Like The N&O, I’m glad for “N.C.’s railvolution” (Feb. 19 editorial). But your editorial, like most light-rail discussions in the United States, focused on urban development: either moving large numbers of people between urban populations – in this case, between Raleigh and Charlotte – or in circles within those populations.
These developments might move folks more efficiently, but they’re still living urban, which means ever-increasing population density. What if light rail were used to connect rural communities to urban centers? Or urban centers to vacation destinations?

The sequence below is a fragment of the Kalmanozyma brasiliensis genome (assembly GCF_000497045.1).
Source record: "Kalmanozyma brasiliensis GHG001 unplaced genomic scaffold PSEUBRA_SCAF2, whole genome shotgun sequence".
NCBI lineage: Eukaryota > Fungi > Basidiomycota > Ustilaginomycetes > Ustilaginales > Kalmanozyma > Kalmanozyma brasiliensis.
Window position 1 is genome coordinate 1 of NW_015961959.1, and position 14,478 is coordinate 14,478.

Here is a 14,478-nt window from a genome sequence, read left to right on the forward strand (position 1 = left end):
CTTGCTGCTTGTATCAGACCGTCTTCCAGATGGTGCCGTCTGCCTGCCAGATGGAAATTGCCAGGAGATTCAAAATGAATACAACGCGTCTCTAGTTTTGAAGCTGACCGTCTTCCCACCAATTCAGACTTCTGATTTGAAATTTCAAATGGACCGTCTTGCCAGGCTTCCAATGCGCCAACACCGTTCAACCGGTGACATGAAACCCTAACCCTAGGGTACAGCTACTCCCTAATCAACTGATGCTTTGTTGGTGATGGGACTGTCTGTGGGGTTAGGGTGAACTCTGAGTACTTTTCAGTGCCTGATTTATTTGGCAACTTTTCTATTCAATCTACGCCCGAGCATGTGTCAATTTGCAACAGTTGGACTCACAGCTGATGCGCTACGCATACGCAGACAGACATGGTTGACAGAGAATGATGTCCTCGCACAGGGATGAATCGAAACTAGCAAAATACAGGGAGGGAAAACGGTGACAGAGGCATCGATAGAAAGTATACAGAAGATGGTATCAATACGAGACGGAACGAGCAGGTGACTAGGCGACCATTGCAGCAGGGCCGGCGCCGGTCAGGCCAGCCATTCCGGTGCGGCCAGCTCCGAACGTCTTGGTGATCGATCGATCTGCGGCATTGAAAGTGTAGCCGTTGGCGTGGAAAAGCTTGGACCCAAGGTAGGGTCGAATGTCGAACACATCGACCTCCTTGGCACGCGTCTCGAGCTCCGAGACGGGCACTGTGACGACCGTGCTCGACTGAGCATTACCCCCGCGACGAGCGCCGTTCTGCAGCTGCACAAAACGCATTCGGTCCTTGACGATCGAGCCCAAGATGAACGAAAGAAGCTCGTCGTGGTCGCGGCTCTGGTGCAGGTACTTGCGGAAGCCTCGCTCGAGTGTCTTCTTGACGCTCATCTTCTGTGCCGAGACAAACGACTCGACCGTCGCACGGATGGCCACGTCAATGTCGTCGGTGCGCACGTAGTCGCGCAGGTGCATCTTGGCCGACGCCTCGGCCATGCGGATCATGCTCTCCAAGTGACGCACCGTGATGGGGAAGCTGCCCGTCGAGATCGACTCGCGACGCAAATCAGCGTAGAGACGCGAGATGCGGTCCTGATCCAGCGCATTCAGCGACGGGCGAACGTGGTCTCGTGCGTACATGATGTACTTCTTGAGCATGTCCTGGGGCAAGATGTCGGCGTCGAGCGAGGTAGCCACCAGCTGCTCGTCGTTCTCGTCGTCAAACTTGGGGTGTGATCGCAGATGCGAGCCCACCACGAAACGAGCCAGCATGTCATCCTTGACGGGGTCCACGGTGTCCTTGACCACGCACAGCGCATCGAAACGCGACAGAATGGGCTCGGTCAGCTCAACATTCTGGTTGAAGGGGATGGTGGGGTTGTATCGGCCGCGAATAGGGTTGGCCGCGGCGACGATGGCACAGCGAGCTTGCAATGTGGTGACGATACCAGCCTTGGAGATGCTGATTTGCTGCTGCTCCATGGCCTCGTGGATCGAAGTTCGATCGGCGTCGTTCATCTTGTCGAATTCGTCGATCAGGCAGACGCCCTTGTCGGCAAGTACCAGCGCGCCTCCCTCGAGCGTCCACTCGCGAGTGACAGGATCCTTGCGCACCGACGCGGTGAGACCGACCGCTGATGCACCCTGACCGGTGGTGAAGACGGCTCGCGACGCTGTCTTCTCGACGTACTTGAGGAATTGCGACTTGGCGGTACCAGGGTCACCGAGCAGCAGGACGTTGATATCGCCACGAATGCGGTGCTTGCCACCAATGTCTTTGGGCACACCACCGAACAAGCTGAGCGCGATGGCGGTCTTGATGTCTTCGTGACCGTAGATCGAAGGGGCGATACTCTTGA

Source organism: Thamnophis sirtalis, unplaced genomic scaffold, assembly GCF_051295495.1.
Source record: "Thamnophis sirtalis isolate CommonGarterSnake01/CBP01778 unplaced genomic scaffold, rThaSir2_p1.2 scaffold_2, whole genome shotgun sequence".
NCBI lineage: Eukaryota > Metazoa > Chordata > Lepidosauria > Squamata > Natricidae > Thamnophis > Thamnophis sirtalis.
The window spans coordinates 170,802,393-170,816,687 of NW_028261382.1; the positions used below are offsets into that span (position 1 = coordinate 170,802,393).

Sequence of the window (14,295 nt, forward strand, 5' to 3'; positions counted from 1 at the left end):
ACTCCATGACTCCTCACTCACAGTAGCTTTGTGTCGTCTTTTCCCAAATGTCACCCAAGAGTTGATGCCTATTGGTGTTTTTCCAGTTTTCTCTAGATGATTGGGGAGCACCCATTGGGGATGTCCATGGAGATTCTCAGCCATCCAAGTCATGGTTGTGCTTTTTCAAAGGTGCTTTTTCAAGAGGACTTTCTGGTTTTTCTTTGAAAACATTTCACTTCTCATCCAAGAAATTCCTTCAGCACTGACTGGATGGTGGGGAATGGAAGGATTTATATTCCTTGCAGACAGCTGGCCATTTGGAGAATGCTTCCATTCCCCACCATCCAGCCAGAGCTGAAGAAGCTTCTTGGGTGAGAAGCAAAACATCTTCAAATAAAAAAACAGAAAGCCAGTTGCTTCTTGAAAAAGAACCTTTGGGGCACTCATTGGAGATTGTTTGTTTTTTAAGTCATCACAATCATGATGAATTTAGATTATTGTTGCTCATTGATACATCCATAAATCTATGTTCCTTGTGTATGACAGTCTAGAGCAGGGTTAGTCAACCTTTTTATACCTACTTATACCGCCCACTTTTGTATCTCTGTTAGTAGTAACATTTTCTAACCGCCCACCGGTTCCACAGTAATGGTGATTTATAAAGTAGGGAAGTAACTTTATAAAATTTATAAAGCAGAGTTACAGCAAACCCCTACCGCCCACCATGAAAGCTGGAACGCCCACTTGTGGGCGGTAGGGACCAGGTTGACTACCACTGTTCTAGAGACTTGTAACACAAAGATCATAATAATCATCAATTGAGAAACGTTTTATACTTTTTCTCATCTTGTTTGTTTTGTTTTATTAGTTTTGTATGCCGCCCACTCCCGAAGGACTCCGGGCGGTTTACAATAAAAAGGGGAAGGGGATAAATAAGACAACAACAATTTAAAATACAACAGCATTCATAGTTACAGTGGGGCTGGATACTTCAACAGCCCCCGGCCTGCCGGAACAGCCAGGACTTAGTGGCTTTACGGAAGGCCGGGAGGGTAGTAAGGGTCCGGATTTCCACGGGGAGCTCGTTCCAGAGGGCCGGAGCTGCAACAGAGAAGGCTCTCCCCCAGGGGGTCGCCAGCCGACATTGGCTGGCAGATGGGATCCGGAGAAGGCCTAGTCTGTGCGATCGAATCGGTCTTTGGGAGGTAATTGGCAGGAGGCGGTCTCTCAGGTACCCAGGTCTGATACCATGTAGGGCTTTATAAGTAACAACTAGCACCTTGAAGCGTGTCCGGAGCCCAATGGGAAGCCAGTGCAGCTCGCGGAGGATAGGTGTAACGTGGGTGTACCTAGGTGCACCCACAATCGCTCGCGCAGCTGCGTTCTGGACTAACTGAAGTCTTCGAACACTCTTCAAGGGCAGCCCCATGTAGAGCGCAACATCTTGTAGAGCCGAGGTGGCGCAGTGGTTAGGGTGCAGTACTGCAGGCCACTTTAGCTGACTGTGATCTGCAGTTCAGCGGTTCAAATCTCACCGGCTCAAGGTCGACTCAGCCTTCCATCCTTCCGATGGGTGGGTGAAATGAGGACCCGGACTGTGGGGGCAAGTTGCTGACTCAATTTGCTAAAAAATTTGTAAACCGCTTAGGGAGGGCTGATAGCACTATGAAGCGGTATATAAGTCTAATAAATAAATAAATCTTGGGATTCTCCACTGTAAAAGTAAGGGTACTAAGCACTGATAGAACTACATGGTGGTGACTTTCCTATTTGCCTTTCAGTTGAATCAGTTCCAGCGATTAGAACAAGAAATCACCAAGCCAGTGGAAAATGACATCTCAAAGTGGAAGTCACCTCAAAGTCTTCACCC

Your comparison to California, though, is more positive than your editorial implied as securing of rights of way accounts for nearly 25 percent of costs there. Light-rail lines from Wilmington to Raleigh and from Atlantic Beach to Raleigh could follow existing roadways for the most part with minimal costs for securing right of ways.
With hubs established in towns such as Wilson and Kinston, smaller towns surrounding them would become viable living options for that increasing population. But light rail would have to be subsidized, as all its opponents point out, without noting how our DMV fees have gone up 30 percent this year or how much money we continue to throw at a “permanent solution” to erosion that threatens N.C. 12.